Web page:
U.S. Air Force/Lockheed Martin Complete Major Testing Milestone for First-Of-Its Kind Missile Warning Satellite
SUNNYVALE, Calif., 12/13/2010 --
The U.S. Air Force/Lockheed Martin [NYSE: LMT]-led Space Based Infrared System (SBIRS) team has successfully completed the Final Integrated System Test (FIST) of the first geosynchronous (GEO-1) satellite, a major program milestone that verifies the spacecraft's performance and functionality in preparation for delivery to the launch site.
Having conducted all system environmental testing and now with the completion of FIST, SBIRS GEO-1 is on track to meet its scheduled spring 2011 launch aboard an Atlas V launch vehicle from Cape Canaveral Air Force Station, Fla.
The SBIRS Highly Elliptical Orbit (HEO) payloads have already been launched and are meeting or exceeding all performance requirements. The launch of GEO-1 will significantly enhance the nation's early missile warning capabilities and simultaneously support other critical national security missions including missile defense, technical intelligence and battlespace awareness.
"The joint government/industry team has made tremendous progress and demonstrated exceptional commitment in preparing the first SBIRS GEO spacecraft for launch," said Col. Roger Teague, the U.S. Air Force's SBIRS Wing Commander. "Successful completion of FIST gives us high confidence in achieving SBIRS mission success to provide unprecedented, global, persistent, infrared surveillance capabilities to our nation."
On the path to spacecraft delivery, the SBIRS team will complete final space to ground interface system testing, perform final spacecraft component installations, and conduct a final factory confidence test. Qualification of the satellite's flight software, designed to provide highly reliable command and control operations, is also progressing steadily. The team recently completed all 138 Engineering Dry Runs (EDR), a key milestone in the flight software qualification regimen, and is on track to complete the spacecraft's comprehensive flight software qualification testing program early next year.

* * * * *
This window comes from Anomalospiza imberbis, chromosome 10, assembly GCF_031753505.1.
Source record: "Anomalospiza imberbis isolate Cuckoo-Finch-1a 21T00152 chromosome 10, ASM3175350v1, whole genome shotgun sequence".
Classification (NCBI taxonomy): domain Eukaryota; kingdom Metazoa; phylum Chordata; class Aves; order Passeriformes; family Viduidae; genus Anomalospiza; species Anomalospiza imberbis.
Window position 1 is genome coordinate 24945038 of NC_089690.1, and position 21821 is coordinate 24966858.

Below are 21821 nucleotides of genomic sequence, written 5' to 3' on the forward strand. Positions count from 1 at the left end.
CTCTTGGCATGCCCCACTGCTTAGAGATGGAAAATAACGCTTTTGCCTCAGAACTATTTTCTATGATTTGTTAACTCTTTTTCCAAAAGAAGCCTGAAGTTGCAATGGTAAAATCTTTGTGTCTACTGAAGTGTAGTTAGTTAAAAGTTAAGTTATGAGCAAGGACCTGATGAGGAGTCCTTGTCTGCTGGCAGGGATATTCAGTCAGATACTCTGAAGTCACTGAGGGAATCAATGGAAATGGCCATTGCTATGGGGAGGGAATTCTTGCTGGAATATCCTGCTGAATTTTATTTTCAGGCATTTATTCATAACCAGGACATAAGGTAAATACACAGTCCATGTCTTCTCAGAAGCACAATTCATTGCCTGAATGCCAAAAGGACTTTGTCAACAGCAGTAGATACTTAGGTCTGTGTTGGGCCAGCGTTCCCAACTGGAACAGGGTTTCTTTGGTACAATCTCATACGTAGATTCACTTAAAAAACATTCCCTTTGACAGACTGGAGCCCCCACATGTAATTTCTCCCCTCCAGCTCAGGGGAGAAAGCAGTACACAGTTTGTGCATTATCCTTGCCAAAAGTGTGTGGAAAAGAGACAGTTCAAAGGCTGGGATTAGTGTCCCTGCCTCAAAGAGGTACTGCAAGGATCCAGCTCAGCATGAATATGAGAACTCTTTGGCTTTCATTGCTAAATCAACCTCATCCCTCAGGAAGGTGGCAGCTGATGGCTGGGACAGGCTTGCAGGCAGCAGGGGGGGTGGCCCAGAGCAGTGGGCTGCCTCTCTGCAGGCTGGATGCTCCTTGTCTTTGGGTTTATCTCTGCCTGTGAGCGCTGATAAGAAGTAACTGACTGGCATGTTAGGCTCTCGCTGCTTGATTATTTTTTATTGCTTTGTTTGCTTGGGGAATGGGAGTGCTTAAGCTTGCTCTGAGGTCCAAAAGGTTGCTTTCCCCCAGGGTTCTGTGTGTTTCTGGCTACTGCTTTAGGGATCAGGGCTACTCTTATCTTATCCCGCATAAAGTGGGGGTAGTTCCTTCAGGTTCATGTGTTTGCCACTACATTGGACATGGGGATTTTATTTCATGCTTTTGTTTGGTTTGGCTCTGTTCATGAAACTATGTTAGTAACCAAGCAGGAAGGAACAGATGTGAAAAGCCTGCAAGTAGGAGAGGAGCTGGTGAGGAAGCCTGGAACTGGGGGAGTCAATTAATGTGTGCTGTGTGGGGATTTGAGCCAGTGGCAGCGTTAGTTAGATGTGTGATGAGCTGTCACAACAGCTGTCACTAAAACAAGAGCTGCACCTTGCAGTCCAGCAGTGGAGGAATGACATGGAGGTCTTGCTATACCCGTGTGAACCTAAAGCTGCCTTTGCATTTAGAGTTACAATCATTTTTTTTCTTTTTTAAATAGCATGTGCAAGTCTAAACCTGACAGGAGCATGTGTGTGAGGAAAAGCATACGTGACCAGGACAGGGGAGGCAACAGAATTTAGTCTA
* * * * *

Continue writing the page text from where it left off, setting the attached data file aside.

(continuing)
"With a focus on sound program execution, the entire government/industry team completed a disciplined and thorough test that represents a major program milestone on the path to mission success," said Jeff Smith, Lockheed Martin's SBIRS Vice President. "We look forward to and are keenly focused on preparing this first-of-its-kind spacecraft for launch to deliver critical new capabilities to our nation's warfighters for decades to come."
The SBIRS team is led by the Infrared Space Systems Directorate at the U.S. Air Force Space and Missile Systems Center. Lockheed Martin is the SBIRS prime contractor, with Northrop Grumman, as the payload integrator. Air Force Space Command operates the SBIRS system.
Lockheed Martin's original SBIRS contract includes HEO payloads, two geosynchronous orbit (GEO) satellites, as well as ground-based assets to receive and process the infrared data. The team is also under a follow-on production contract to deliver additional HEO payloads, third and fourth GEO satellites, and associated ground modifications.
Headquartered in Bethesda, Md., Lockheed Martin is a global security company that employs about 133,000 people worldwide and is principally engaged in the research, design, development, manufacture, integration and sustainment of advanced technology systems, products and services. The Corporation's 2009 sales from continuing operations were $44 billion.